Material Exchange

man in denim jacket, deadstock

Your ultimate guide to buying deadstock fabric

Are you considering deadstock fabrics for your next collection, but are unsure of where or how to get started? There’s a lot of information out there about these “unwanted” fabrics. Luckily, we’ve compiled everything you need to know here in this comprehensive guide to buying deadstock. Read through at your convenience and gain confidence in moving your sustainability goals from a stretch to reality.

Ultimate guide to deadstock woman in field in denim jacket

Defining deadstock

Fabric orders often come in as overestimates on how much material will be needed for a certain line or clothing item. It’s hard to know exactly how much to purchase – and brands usually prefer having too much rather than too little (more on changing that mindset another time). The pieces of fabric that aren’t used – the leftovers – are called deadstock. They’re usually brand-new and in perfect condition; it just so happens that they haven’t been used this time around.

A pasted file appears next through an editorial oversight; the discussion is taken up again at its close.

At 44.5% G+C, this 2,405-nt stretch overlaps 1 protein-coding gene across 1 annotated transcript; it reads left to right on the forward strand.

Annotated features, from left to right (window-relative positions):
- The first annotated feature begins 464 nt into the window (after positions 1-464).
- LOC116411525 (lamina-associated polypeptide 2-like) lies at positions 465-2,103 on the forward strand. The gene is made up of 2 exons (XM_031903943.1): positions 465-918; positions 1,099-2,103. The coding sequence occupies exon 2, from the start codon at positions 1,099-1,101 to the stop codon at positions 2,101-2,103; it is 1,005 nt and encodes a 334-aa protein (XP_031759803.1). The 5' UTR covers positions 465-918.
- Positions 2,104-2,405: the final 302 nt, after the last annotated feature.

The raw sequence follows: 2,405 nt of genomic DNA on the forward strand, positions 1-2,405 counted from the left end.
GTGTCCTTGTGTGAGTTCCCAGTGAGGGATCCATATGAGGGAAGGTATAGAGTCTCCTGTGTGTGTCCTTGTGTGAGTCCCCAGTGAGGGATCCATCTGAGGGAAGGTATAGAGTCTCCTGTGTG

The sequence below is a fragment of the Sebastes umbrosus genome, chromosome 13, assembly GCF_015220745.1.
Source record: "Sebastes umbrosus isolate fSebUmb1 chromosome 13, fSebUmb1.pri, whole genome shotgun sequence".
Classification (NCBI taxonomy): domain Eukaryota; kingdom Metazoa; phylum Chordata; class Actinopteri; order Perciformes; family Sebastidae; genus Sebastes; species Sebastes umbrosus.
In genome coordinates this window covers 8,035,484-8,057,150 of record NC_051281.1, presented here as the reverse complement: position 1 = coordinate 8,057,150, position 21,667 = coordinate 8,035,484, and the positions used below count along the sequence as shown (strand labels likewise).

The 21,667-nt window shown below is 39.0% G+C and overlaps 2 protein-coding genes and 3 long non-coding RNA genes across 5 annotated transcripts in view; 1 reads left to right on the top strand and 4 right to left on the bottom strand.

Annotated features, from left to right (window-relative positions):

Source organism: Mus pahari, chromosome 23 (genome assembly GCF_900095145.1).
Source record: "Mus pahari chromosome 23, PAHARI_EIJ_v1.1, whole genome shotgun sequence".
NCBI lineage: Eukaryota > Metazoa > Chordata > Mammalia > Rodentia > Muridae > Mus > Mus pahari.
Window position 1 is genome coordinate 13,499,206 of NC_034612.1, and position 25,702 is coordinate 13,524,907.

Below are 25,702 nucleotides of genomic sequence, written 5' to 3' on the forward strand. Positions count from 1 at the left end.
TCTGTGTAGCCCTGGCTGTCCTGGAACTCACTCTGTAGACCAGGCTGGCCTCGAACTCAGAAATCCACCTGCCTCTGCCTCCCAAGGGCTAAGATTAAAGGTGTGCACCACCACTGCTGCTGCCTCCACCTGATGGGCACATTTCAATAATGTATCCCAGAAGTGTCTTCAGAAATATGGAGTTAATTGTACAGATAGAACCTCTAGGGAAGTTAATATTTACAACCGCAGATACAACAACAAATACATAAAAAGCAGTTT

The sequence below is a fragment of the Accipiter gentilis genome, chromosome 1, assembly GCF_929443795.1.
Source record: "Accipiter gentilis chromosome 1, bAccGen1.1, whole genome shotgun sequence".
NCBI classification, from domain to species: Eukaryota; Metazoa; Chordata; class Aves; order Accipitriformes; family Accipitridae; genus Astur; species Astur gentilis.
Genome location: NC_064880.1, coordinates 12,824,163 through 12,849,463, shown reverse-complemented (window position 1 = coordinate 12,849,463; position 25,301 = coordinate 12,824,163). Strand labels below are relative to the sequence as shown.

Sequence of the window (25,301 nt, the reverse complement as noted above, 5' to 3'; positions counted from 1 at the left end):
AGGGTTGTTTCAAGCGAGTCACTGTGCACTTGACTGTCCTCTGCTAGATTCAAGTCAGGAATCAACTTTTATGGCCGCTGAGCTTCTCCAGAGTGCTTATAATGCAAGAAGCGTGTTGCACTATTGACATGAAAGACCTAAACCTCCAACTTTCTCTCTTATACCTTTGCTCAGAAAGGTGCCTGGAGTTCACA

The benefits of using deadstock fabrics are many, but when considering the impact this choice has on the planet, there are two main advantages: a decrease in the fabrics sent to landfill or incinerated and a decrease in newly produced fabrics in an already oversaturated industry. Deadstock can significantly contribute to helping fashion reach ambitious sustainability goals – and look good while doing it.

Browsing deadstock

As we said, deadstock materials are most often just like any other fabrics and, as such, come with the same factors to consider as otherwise: fabric quality, durability, type, color, testing certificates, etc. But there are a few things to think about specifically when sourcing deadstock fabrics:

  • Lead times are generally shorter with deadstock since the materials are already made. Suppliers can pop them in the post and they’re on their way. If you’ve got a tight timeline, deadstock may be a good option.